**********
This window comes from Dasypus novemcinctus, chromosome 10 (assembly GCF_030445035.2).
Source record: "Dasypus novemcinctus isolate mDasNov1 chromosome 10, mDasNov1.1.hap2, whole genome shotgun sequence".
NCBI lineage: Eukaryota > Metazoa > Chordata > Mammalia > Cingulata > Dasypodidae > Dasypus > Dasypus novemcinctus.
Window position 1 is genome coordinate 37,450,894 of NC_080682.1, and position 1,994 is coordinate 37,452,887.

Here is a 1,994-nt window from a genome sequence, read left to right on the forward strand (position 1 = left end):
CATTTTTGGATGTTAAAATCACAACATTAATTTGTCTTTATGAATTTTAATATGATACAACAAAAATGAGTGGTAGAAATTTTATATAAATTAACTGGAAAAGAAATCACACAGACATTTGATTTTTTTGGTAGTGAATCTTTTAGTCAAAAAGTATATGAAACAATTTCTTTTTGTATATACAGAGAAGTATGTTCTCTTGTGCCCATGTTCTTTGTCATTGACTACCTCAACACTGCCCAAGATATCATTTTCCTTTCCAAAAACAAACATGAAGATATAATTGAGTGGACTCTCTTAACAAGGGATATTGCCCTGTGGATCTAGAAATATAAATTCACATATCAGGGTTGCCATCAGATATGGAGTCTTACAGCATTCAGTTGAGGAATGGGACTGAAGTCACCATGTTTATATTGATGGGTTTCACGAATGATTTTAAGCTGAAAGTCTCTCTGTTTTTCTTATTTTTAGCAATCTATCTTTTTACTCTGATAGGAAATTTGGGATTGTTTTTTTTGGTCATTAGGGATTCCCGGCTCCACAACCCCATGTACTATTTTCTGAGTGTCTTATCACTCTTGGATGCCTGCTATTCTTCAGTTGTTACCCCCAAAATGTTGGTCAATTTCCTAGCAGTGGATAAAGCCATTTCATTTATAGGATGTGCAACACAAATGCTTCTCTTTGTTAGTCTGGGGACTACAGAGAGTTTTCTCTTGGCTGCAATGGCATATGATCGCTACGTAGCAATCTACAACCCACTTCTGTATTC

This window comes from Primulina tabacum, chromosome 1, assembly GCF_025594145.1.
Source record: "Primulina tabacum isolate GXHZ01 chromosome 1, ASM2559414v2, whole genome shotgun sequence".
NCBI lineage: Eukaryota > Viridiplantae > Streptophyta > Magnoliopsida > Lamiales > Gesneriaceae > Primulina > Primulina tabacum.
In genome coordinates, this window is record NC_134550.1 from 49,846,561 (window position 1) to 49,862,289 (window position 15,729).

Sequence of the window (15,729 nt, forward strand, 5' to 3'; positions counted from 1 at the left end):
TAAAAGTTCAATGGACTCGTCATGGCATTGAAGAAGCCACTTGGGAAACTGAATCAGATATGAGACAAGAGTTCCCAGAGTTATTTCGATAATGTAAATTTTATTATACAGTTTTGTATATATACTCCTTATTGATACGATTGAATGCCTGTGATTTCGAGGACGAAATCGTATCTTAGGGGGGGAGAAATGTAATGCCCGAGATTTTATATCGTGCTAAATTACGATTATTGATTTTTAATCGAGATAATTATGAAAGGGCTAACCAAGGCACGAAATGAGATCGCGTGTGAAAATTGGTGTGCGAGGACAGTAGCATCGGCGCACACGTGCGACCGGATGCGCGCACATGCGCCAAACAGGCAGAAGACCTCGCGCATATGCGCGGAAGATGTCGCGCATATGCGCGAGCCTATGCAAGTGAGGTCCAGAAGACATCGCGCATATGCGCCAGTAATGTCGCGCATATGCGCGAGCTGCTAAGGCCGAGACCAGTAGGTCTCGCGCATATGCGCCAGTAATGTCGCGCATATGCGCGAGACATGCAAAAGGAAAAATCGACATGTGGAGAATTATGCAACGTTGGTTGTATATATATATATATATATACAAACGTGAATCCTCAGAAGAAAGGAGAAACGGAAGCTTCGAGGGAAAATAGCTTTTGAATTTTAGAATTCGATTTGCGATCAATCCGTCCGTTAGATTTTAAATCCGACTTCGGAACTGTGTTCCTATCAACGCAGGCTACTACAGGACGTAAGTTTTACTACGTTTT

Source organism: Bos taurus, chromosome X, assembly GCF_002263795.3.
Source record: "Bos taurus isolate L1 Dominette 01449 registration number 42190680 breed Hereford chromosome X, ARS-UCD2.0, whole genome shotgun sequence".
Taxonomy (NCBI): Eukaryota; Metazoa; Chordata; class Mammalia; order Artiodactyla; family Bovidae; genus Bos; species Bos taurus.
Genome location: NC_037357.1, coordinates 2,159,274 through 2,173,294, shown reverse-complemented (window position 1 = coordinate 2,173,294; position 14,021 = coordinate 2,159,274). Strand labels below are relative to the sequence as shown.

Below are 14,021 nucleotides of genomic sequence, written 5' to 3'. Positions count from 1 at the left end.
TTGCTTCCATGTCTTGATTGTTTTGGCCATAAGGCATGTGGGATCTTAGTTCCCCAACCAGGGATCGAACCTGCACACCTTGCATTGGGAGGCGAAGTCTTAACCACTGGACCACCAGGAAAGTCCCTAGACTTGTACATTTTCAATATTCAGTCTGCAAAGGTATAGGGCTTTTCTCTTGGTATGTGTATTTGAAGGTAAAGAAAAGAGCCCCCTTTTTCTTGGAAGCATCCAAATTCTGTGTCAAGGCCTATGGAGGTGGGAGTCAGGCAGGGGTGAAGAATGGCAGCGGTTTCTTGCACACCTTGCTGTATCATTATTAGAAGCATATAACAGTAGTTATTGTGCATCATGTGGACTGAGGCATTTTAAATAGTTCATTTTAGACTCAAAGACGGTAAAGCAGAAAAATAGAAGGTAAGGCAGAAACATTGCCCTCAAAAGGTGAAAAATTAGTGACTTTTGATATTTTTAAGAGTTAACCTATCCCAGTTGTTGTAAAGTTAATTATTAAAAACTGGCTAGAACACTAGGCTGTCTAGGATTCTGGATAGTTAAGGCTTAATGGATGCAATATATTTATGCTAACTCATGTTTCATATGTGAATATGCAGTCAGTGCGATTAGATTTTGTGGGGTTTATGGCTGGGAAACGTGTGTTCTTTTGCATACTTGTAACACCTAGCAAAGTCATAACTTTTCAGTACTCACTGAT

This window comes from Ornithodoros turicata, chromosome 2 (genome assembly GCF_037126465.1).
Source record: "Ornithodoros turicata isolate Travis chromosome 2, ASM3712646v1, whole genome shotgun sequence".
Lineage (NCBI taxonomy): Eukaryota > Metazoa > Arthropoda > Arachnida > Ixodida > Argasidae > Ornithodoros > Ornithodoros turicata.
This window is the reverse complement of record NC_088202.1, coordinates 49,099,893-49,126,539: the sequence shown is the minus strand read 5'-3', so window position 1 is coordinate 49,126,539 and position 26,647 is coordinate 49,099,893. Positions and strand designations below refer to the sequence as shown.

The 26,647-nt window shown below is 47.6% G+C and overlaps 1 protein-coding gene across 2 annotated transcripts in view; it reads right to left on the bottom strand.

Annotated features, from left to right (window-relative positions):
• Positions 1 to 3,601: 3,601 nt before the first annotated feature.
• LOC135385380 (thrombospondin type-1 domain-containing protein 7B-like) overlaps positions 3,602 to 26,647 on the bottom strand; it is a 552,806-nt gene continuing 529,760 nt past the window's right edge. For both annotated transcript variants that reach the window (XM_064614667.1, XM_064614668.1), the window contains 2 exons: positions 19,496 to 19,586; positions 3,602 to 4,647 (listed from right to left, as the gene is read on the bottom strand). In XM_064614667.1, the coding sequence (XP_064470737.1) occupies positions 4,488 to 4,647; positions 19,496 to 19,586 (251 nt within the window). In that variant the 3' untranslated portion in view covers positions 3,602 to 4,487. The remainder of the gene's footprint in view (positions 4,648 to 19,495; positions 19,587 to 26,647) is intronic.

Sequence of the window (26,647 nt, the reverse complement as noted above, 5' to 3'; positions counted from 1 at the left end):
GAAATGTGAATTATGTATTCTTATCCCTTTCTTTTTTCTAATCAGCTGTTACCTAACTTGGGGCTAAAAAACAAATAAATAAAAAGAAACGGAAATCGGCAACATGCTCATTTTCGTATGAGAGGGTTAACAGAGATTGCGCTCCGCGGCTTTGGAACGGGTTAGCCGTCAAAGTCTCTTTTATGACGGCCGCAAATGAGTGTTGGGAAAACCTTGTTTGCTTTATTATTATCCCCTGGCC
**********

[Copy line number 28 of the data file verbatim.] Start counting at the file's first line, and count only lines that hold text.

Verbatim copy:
GAAATGTGAATTATGTATTCTTATCCCTTTCTTTTTTCTAATCAGCTGTTACCTAACTTGGGGCTAAAAAACAAATAAATAAAAAGAAACGGAAATCGGCAACATGCTCATTTTCGTATGAGAGGGTTAACAGAGATTGCGCTCCGCGGCTTTGGAACGGGTTAGCCGTCAAAGTCTCTTTTATGACGGCCGCAAATGAGTGTTGGGAAAACCTTGTTTGCTTTATTATTATCCCCTGGCC